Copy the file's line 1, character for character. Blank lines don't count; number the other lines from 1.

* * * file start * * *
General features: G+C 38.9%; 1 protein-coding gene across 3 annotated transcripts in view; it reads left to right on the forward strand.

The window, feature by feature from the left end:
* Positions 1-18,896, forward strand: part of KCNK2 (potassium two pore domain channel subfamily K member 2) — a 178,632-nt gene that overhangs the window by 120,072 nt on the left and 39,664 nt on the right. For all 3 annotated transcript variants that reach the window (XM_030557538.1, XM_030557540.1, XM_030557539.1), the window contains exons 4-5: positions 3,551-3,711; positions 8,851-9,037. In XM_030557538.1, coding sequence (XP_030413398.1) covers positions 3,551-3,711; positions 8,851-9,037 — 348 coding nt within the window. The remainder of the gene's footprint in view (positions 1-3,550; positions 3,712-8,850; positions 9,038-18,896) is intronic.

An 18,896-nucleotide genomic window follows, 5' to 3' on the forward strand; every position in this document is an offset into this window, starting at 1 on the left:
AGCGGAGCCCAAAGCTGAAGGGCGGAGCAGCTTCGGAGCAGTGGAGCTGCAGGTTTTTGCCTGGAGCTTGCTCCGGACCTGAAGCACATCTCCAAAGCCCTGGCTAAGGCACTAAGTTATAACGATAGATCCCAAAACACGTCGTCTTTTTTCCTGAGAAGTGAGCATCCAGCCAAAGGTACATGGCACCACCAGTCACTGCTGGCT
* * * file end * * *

General features: G+C 38.9%; 1 protein-coding gene across 3 annotated transcripts in view; it reads left to right on the forward strand.